Quaternary carbon at position 5 is necessary for activity Unsubstituted compound is more acidic than di-substituted derivatives and do not depress CNS- unionized drug can penetrate the membrane Introduction of one alkyl or aryl group at position 5 has little effect on acidity, whereas two groups decrease the acidity When the sum of C-atoms at position 5 is larger than 7 or 8 activity drops for example dibenzyl barbituric acid produces no effect Introduction of a polar functional group such as ether, keto, hydroxyl, amino and carboxyl, on the side chain usually destroys the depressant effect
contnd The length of the side chains in the 5 position influences both the potency and the duration of action of the barbituric acid derivatives; secobarbital and thiamylal are slightly more potent than pentobarbital and thiopental, respectively, because the former drugs have slightly longer (three-carbon versus two-carbon) side chains in position 5
Replacing the oxygen atom with a sulfur atom at position 2 of an active barbiturate produces a barbiturate with a more rapid onset and a shorter duration of action; the thiobarbiturates, thiopental and thiamylal, have faster onsets and shorter durations of action than their oxybarbiturate analogues, pentobarbital and secobarbital.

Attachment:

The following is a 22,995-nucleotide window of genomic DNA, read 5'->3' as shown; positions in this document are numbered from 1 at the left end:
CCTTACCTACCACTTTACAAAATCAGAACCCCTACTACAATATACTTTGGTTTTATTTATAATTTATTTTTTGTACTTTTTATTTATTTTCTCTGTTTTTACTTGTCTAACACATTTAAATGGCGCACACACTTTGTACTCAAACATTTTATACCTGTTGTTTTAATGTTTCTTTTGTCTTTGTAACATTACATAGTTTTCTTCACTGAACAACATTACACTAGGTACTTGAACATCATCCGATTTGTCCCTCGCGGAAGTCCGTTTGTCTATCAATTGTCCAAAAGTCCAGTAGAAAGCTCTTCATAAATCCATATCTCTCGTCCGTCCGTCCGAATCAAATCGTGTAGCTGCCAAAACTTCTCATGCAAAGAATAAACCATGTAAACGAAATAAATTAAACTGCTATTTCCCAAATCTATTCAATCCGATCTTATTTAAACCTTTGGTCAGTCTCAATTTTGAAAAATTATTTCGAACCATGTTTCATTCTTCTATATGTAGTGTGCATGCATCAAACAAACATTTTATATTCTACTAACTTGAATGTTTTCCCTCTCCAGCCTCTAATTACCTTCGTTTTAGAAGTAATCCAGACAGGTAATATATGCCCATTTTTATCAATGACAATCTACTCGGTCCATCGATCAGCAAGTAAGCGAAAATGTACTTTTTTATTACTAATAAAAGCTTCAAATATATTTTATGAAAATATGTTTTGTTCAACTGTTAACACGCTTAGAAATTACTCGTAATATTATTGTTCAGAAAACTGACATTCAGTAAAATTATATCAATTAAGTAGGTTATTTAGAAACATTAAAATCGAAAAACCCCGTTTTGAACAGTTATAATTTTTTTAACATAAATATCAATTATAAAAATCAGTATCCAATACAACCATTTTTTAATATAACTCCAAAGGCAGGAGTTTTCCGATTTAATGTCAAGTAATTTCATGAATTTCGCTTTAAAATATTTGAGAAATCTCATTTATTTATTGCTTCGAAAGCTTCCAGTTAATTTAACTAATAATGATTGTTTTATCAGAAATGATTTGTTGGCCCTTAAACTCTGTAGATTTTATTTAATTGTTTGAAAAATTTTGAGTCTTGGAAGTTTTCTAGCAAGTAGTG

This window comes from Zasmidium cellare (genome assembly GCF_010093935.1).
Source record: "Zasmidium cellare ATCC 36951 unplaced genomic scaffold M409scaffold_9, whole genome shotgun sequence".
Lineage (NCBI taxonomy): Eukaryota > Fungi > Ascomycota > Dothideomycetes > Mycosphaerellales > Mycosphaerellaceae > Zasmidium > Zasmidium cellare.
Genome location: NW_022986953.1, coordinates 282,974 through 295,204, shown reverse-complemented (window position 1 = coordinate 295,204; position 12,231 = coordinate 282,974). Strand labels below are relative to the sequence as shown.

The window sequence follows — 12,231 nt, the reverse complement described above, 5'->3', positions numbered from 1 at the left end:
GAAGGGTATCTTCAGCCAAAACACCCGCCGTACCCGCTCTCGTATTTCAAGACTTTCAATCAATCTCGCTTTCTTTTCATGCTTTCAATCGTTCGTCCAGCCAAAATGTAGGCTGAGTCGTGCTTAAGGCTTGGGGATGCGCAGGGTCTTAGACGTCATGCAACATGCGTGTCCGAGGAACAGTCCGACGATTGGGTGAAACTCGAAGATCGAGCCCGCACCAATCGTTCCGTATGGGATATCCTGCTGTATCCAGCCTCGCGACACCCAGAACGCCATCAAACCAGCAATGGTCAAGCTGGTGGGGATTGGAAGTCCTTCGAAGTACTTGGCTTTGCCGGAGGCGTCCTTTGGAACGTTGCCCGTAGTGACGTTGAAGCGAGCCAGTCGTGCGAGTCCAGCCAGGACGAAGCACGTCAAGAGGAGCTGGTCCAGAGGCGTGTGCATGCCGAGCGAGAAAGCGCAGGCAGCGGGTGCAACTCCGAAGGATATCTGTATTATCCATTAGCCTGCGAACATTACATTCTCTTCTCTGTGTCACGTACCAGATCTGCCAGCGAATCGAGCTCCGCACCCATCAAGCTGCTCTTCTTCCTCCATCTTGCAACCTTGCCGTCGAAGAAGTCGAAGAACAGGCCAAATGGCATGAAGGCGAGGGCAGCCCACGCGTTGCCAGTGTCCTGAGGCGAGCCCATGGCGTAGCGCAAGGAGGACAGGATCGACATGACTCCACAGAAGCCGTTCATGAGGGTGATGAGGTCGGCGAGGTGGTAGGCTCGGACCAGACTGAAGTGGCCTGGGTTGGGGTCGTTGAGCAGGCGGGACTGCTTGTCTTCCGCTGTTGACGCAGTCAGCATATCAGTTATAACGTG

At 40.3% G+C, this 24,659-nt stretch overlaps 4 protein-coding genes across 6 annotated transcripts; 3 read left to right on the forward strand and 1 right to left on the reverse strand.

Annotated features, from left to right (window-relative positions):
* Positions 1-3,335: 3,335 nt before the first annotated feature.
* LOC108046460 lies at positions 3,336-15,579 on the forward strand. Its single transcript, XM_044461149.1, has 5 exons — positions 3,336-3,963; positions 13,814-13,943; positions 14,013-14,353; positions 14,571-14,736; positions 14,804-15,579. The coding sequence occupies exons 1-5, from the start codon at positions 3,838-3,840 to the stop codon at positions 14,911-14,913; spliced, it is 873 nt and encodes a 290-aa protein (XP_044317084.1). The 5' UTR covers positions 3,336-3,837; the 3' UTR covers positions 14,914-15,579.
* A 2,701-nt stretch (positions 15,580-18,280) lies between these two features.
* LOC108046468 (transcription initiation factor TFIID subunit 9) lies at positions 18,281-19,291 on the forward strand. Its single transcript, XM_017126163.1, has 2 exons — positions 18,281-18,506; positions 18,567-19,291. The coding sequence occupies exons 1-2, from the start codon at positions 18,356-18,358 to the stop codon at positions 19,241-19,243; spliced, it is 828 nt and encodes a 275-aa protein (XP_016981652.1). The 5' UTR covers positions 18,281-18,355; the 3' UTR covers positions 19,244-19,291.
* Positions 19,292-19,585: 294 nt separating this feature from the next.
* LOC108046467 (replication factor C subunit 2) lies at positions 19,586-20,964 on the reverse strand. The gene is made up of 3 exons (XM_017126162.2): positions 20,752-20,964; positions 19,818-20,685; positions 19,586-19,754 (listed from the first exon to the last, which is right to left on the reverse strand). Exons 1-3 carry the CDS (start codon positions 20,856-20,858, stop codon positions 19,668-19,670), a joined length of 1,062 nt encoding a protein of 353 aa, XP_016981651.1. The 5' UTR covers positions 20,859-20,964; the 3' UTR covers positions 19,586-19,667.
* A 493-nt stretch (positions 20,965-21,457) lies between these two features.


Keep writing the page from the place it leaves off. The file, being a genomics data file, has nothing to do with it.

Methylation of an active barbiturate in position 1 produces a drug such as methohexital with not only a rapid onset and short duration of action but also an increased incidence of excitatory side effects. Therefore, any chemical modification that increases the lipophilicity of a hypnotic barbiturate generally increases both its potency and its rate of onset while shortening its duration of action.
Many barbiturates have asymmetric carbon atoms in one of the side chains attached to carbon 5 of the barbiturate ring. d isomers are two times potent, despite their similar access to the central nervous system. Differences in the potency of stereoisomers suggests interaction with the chiral active center of a receptor rather than a nonspecific action
Metabolism Metabolic transformation of barbiturates influence the duration and intensity of their action Diethyl barbiturate is excreted unchanged in the urine Most of the other barbiturates are metabolized in the liver before excretion N-methyl barbiturates are demthylated in the liver The terminal carbon of the side chain at position 5 is oxidized into carboxylic acids
Aldehyde derivative-Paraldehyde Aliphatic aldehydes are thought to exert their hypnotic effect by being converted into corresponding alcohols It is trimer of acetaldehyde and is considered to be cyclic acetal of the parent compound It is a safe hypnotic and has prompt action The main disadvantage is its pungent odour, taste and irritating effect on mucosa
Chloral hydrate (trichloroacetaldehyde) A crystalline water soluble hydrate Its active metabolite is trichloroethanol It relieves insomnas without any after effects. However, it causes it causes gastric irritation, cardiac and respiratory depression Trichloroethanol is excreted in urine as its glucuronide